After withdrawal, your doctor may keep you on Suboxone as maintenance treatment. It keeps your opioid cravings at bay as you work on your recovery long term.

How Does Suboxone Work?

Treatment with Suboxone, therapy, and counseling can help you manage your opioid use disorder or dependence.

The active component of Suboxone, buprenorphine, is a partial opioid agonist. Unlike a full opioid agonist (such as those listed above), it blocks and also partially activates the opioid receptor. When you take an opioid, it blocks signals called pain receptors in your brain. Your sense of pain is reduced. Your brain also releases chemicals called endorphins that make you feel pleasure. With Suboxone, side effects tend to be milder and the risk of overdose significantly reduced compared to full agonists. It can block the effect of full opioids to ease cravings and withdrawal symptoms and improve function.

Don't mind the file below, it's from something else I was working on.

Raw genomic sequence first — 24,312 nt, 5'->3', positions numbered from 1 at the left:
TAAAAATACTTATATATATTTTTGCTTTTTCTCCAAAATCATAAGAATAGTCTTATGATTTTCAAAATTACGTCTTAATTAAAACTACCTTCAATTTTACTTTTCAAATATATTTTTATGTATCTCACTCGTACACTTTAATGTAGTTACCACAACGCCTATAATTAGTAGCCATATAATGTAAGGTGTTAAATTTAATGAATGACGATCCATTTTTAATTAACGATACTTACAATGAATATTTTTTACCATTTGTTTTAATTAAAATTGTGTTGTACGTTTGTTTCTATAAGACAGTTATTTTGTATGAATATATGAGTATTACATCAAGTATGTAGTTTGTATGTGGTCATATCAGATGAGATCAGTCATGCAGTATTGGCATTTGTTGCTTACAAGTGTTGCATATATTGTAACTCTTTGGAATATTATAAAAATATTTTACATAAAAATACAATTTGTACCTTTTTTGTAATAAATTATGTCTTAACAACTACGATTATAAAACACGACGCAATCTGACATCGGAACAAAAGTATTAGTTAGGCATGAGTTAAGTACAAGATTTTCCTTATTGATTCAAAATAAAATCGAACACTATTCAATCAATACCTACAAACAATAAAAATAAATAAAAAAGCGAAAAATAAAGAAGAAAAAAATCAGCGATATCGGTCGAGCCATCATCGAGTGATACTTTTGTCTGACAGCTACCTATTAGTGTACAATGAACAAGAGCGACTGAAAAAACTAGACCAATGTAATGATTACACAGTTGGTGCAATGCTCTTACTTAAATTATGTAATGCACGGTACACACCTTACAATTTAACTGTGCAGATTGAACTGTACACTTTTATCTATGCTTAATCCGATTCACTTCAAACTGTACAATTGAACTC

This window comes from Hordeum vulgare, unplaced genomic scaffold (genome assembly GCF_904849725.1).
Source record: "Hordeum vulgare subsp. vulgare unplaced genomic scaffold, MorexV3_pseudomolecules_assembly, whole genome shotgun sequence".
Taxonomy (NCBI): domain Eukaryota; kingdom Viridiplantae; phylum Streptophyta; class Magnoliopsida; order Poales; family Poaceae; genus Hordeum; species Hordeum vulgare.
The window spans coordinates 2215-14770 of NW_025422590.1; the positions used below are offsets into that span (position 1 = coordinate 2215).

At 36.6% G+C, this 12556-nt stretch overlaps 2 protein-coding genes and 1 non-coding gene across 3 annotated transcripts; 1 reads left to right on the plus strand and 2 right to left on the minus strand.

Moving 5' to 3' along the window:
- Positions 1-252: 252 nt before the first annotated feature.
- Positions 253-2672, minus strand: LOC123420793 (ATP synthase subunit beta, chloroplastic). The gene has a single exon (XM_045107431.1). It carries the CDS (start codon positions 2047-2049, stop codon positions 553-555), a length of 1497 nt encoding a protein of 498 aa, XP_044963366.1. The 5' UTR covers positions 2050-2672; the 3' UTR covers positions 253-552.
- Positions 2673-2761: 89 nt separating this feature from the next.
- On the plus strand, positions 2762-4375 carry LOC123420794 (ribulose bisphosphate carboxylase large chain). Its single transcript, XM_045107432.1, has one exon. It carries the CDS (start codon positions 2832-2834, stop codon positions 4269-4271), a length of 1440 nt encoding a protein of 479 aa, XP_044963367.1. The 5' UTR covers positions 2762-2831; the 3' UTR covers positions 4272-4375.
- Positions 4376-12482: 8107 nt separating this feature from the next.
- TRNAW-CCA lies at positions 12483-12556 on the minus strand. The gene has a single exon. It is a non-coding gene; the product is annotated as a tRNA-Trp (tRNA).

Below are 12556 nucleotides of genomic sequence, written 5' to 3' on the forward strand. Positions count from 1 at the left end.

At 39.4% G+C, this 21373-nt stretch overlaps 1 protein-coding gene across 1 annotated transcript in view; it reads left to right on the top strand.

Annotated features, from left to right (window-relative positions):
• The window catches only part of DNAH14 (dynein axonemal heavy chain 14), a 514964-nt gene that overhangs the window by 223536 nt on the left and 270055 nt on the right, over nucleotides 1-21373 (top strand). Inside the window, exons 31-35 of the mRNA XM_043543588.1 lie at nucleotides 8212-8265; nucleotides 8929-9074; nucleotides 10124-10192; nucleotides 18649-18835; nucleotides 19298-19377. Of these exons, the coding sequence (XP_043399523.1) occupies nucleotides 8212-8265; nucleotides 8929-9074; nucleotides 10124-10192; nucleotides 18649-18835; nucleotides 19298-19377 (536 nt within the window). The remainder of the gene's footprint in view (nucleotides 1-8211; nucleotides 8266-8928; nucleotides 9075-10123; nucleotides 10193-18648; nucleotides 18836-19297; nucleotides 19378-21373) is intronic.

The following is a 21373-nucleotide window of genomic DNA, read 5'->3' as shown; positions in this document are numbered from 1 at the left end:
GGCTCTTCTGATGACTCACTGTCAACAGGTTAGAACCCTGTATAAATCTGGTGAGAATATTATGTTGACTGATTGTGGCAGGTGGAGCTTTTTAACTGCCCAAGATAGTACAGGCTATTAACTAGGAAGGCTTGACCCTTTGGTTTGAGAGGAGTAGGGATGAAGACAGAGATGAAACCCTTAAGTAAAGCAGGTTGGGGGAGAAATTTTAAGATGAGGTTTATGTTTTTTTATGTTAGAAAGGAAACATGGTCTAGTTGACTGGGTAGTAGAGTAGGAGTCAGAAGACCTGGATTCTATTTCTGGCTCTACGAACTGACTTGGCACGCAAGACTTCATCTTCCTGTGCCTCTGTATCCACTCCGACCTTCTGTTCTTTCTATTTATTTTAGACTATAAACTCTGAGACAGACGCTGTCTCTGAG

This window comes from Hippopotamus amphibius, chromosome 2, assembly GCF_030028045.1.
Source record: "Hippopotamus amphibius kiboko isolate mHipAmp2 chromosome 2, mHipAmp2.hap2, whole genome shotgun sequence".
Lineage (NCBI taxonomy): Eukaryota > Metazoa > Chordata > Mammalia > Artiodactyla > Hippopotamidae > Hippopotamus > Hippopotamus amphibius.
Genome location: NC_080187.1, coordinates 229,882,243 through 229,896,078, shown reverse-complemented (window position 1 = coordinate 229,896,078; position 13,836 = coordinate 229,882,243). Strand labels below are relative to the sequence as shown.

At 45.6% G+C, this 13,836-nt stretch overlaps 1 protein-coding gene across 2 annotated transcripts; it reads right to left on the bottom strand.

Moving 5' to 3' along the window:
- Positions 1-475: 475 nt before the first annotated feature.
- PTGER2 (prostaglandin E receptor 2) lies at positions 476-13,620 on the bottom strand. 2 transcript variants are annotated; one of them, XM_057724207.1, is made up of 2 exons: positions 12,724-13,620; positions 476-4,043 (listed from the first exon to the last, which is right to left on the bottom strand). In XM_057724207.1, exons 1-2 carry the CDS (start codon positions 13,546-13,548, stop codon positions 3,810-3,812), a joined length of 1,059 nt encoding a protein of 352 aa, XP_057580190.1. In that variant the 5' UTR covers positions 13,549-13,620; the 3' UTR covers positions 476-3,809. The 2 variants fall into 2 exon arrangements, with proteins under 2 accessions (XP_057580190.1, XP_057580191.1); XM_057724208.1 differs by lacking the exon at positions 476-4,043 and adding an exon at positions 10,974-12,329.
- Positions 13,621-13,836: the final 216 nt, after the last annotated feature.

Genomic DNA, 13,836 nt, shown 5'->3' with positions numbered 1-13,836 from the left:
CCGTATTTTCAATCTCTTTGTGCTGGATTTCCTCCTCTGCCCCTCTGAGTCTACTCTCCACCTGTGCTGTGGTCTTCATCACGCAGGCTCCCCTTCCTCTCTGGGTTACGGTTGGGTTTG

Some people are unable to stop using opioids. You may become addicted to the pleasure the drug causes even when there’s no longer a physical cause of pain. You need more and more opioids to get the same feeling. Your body can also come to depend on opioids. You go into physical withdrawal if you don’t take it.

Suboxone gets in the way of that process. Pain receptors aren’t switched off. Suboxone helps you reduce a craving for the pleasure rush of opioids. It also eases withdrawal symptoms that you have when you stop taking opioids.

What Are the Two Different Drugs in Suboxone?